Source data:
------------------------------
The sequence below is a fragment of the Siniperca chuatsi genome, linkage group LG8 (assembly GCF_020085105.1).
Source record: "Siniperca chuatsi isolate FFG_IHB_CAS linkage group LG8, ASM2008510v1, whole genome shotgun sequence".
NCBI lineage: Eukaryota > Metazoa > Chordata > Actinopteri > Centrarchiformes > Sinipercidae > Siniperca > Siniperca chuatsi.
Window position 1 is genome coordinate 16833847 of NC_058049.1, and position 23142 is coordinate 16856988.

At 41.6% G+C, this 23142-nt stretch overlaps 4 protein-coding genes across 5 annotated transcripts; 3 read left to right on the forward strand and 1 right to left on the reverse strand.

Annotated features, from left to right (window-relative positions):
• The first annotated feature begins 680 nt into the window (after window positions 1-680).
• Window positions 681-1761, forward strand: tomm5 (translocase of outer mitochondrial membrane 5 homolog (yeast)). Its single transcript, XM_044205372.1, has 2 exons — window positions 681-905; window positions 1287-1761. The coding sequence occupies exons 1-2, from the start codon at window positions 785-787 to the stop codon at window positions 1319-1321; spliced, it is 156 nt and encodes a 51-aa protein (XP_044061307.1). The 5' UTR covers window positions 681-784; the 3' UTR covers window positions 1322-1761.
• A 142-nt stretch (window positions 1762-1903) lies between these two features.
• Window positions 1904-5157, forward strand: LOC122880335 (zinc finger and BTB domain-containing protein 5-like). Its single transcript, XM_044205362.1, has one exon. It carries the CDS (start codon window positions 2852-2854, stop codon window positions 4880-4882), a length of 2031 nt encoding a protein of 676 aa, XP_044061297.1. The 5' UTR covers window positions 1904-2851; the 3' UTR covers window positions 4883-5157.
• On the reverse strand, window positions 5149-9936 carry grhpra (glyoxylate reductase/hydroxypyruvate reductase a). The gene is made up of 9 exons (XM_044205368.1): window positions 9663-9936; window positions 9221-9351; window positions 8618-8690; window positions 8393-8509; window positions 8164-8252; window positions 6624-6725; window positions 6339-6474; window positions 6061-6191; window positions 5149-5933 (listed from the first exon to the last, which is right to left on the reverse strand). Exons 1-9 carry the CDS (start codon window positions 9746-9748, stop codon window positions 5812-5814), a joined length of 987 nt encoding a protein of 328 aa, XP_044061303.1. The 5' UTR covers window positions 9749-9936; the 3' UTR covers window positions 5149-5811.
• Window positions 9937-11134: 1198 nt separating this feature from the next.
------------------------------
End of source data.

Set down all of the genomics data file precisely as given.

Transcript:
The sequence below is a fragment of the Siniperca chuatsi genome, linkage group LG8 (assembly GCF_020085105.1).
Source record: "Siniperca chuatsi isolate FFG_IHB_CAS linkage group LG8, ASM2008510v1, whole genome shotgun sequence".
NCBI lineage: Eukaryota > Metazoa > Chordata > Actinopteri > Centrarchiformes > Sinipercidae > Siniperca > Siniperca chuatsi.
Window position 1 is genome coordinate 16833847 of NC_058049.1, and position 23142 is coordinate 16856988.

At 41.6% G+C, this 23142-nt stretch overlaps 4 protein-coding genes across 5 annotated transcripts; 3 read left to right on the forward strand and 1 right to left on the reverse strand.

Annotated features, from left to right (window-relative positions):
• The first annotated feature begins 680 nt into the window (after window positions 1-680).
• Window positions 681-1761, forward strand: tomm5 (translocase of outer mitochondrial membrane 5 homolog (yeast)). Its single transcript, XM_044205372.1, has 2 exons — window positions 681-905; window positions 1287-1761. The coding sequence occupies exons 1-2, from the start codon at window positions 785-787 to the stop codon at window positions 1319-1321; spliced, it is 156 nt and encodes a 51-aa protein (XP_044061307.1). The 5' UTR covers window positions 681-784; the 3' UTR covers window positions 1322-1761.
• A 142-nt stretch (window positions 1762-1903) lies between these two features.
• Window positions 1904-5157, forward strand: LOC122880335 (zinc finger and BTB domain-containing protein 5-like). Its single transcript, XM_044205362.1, has one exon. It carries the CDS (start codon window positions 2852-2854, stop codon window positions 4880-4882), a length of 2031 nt encoding a protein of 676 aa, XP_044061297.1. The 5' UTR covers window positions 1904-2851; the 3' UTR covers window positions 4883-5157.
• On the reverse strand, window positions 5149-9936 carry grhpra (glyoxylate reductase/hydroxypyruvate reductase a). The gene is made up of 9 exons (XM_044205368.1): window positions 9663-9936; window positions 9221-9351; window positions 8618-8690; window positions 8393-8509; window positions 8164-8252; window positions 6624-6725; window positions 6339-6474; window positions 6061-6191; window positions 5149-5933 (listed from the first exon to the last, which is right to left on the reverse strand). Exons 1-9 carry the CDS (start codon window positions 9746-9748, stop codon window positions 5812-5814), a joined length of 987 nt encoding a protein of 328 aa, XP_044061303.1. The 5' UTR covers window positions 9749-9936; the 3' UTR covers window positions 5149-5811.
• Window positions 9937-11134: 1198 nt separating this feature from the next.